On the 31st October The Sunday Times carried nigh on a full page review of the campaigning work carried out by Feargal Sharkey. “Sharkey’s circling – so cut the crap, polluters” screamed the headline. It made for a compelling read. A few days before that, Feargal had been on ‘Breakfast TV’ and had swept all the polluting water companies before him. Yet again. He’s been doing this for more than three years and and the drip-feed of fury and common sense that he has fed the nation’s media is at last turning into a flood that is proving irresistible.
Okay. It helps that Feargal is famous, but only perhaps moderately so – though how I would have loved to have A Good Heart to my credit. What he has done is to use that fame as a launching pad, but build on it with tireless energy and passion.
All institutions in this country, whether Governmental or not, depend on public apathy to allow them to do sod all. For 90+% of the population, providing there’s food, the internet is working, and the soaps are screening, then the big issues that face us can go and look after themselves. Remember Rome? Give the populace bread and games, and those in power can do as they wish. That is how it has been here, but ever so slowly the public mood is changing, and much of that is down to Feargal and those few like him.
I first met ‘The Man’ on the banks of the Lea, filming Gone Fishing. You couldn’t wish to meet a nicer, more humble bloke but, blimey, get him onto chalk streams, sewage, abstraction, and the water companies, and you unleash a tiger.
What you need, as Feargal has proved, is passion, bravery, a command of the facts, and a silver tongue. But above all those things, it’s about stickability. The water companies have built their history of abuses on the knowledge that the public might whinge, but then forget and go their merry way. But not the front man of the Undertones.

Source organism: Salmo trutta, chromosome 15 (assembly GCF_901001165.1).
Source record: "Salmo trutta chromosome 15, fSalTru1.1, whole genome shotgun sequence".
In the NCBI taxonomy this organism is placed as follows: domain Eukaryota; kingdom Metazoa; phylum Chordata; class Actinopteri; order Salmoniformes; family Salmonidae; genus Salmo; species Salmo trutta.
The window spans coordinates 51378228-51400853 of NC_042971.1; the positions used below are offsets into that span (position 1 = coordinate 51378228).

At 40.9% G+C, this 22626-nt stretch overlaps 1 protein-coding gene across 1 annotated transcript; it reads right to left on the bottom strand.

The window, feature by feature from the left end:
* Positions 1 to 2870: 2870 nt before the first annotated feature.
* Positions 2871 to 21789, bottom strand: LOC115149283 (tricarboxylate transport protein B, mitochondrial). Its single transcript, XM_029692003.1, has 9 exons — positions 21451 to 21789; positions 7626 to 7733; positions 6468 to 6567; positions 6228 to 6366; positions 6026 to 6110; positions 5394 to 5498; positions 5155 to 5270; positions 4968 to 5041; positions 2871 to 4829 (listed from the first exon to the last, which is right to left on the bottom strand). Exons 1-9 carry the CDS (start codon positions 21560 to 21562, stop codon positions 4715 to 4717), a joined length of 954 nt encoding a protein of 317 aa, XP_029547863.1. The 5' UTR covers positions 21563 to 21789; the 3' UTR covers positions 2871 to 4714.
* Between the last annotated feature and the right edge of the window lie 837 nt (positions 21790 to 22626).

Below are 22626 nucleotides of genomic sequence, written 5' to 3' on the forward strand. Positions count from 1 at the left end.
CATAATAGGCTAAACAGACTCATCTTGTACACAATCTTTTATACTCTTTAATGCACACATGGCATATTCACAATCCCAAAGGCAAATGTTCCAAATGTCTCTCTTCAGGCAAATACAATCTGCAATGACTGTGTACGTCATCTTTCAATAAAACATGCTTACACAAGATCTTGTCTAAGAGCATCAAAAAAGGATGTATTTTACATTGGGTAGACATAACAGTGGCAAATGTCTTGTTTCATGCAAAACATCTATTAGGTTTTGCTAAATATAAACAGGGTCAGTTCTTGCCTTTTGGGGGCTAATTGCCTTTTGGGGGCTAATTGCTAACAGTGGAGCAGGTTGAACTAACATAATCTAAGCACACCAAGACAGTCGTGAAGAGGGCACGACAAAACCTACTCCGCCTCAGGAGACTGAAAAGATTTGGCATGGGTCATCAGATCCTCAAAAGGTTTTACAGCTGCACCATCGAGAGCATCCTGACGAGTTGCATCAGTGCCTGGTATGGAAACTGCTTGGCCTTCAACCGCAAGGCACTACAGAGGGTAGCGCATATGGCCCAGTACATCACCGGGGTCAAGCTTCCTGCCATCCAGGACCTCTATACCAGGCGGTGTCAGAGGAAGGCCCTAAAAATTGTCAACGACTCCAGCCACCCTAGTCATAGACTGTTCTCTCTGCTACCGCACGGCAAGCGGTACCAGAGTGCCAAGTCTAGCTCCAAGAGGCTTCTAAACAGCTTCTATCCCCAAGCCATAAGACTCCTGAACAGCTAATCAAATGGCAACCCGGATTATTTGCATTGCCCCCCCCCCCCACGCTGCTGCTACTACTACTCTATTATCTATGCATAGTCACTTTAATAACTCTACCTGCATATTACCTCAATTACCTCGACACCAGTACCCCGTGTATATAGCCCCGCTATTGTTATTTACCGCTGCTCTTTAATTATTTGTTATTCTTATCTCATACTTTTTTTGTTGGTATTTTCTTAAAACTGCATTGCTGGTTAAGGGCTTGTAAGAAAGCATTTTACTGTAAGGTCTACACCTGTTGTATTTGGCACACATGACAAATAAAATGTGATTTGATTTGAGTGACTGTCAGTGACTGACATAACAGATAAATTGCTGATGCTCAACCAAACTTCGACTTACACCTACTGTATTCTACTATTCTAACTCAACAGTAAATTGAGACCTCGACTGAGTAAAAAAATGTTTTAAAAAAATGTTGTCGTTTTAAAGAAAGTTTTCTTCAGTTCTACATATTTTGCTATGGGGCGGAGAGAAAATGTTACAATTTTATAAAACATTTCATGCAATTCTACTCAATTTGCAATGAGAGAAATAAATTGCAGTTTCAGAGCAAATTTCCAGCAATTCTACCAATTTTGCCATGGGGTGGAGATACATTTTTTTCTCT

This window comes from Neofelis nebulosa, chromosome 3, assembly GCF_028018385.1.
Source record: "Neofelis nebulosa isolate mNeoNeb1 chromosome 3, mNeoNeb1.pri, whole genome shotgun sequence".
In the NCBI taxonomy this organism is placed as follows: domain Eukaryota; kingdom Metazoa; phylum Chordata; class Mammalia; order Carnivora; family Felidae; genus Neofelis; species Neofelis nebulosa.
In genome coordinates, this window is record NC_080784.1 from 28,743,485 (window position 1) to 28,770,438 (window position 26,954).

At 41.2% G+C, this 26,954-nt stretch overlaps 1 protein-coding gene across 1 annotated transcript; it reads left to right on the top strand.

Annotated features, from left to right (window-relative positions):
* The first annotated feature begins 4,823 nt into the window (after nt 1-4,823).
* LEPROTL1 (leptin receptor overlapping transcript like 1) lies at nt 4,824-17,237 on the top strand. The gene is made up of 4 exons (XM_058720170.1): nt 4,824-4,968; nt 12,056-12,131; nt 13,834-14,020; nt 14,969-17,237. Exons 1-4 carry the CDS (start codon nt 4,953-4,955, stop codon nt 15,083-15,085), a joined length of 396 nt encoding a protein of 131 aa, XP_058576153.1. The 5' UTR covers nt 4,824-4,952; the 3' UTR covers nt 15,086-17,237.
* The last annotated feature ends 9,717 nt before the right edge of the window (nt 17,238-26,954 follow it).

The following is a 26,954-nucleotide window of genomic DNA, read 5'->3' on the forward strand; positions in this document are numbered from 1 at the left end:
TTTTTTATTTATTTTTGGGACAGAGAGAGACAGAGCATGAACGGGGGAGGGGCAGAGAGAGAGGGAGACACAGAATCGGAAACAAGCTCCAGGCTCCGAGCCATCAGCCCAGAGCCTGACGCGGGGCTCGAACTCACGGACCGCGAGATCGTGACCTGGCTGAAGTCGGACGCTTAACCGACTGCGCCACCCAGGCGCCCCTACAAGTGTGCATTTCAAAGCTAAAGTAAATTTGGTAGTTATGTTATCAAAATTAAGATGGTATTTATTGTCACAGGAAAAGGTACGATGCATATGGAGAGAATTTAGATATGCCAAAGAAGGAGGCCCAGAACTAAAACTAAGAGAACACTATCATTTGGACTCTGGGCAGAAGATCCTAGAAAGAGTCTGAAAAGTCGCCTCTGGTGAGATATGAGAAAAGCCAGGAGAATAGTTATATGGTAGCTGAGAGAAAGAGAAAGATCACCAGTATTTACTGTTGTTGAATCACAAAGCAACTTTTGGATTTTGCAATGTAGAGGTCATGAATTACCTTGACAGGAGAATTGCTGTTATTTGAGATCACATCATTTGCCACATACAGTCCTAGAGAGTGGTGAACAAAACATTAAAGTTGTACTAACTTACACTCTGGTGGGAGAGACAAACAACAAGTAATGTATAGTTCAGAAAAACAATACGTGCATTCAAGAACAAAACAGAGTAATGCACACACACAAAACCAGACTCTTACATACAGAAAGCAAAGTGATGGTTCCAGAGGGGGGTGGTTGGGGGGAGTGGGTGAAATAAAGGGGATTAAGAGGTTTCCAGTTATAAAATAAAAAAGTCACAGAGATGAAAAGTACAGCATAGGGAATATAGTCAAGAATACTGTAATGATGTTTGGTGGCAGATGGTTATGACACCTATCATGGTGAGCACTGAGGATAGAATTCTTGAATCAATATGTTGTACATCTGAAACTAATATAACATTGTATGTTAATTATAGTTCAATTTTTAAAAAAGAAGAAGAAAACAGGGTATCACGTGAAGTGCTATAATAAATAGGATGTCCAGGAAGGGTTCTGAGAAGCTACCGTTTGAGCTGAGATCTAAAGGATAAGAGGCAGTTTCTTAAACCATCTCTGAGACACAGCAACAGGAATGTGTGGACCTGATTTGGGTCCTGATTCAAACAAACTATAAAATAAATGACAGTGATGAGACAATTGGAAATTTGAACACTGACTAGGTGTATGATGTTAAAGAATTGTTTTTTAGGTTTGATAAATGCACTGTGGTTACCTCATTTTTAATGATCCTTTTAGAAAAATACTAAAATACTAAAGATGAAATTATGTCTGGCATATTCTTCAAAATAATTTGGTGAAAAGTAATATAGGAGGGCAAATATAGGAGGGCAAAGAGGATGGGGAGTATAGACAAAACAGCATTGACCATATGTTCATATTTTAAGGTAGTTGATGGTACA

You’ll have read a couple of weeks back that the Duke of Wellington forced through an amendment to the Environment Bill that calls on water companies to take action as soon as is reasonable to stop pumping sewage into rivers. Much of the credit for that goes down to Feargal, and the racket he has been making for three years or more. But it’s not all glam rock in Feargal’s world. Behind the scenes, he lobbies politicians, addresses meetings nationwide, links up local river groups, communicates with Ofwat, and hounds the Environment Agency at the least whiff of a sewage discharge.
Yet again, the question is how can WE help? Now, I haven’t made a sliver of difference compared with Feargal, but within six weeks this autumn I will have written to my MP, met with the Wye & Usk Foundation, talked to a board member of the Rivers Trust, discussed chicken manure management with half a dozen farmers, and written half a dozen pieces like this.
We can’t accomplish as much individually as Feargal, but if we all do our bit, I can see the shit really hitting the fan. A crude phrase, but it is better than seeing it going into our rivers! Like the planet and COP26, the future of our rivers really is both in the balance and in our hands.
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